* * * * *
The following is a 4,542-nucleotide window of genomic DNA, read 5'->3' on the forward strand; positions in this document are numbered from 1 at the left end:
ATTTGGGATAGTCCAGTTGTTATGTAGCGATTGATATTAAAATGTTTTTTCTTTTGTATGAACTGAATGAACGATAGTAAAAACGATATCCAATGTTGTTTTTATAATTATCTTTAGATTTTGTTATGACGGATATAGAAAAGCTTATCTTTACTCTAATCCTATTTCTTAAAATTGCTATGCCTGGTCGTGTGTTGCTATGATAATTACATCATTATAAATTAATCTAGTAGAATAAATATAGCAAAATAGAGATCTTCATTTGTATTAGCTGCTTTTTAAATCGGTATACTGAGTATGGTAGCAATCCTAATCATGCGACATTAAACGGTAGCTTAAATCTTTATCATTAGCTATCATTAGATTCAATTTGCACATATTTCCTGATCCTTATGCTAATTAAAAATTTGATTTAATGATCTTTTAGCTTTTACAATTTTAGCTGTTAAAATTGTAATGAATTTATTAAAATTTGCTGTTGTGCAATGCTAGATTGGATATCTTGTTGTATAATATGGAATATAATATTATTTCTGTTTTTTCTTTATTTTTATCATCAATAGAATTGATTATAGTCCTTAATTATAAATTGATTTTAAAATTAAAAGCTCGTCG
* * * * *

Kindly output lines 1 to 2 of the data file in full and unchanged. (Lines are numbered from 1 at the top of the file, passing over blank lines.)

The following is a 4,542-nucleotide window of genomic DNA, read 5'->3' on the forward strand; positions in this document are numbered from 1 at the left end:
ATTTGGGATAGTCCAGTTGTTATGTAGCGATTGATATTAAAATGTTTTTTCTTTTGTATGAACTGAATGAACGATAGTAAAAACGATATCCAATGTTGTTTTTATAATTATCTTTAGATTTTGTTATGACGGATATAGAAAAGCTTATCTTTACTCTAATCCTATTTCTTAAAATTGCTATGCCTGGTCGTGTGTTGCTATGATAATTACATCATTATAAATTAATCTAGTAGAATAAATATAGCAAAATAGAGATCTTCATTTGTATTAGCTGCTTTTTAAATCGGTATACTGAGTATGGTAGCAATCCTAATCATGCGACATTAAACGGTAGCTTAAATCTTTATCATTAGCTATCATTAGATTCAATTTGCACATATTTCCTGATCCTTATGCTAATTAAAAATTTGATTTAATGATCTTTTAGCTTTTACAATTTTAGCTGTTAAAATTGTAATGAATTTATTAAAATTTGCTGTTGTGCAATGCTAGATTGGATATCTTGTTGTATAATATGGAATATAATATTATTTCTGTTTTTTCTTTATTTTTATCATCAATAGAATTGATTATAGTCCTTAATTATAAATTGATTTTAAAATTAAAAGCTCGTCG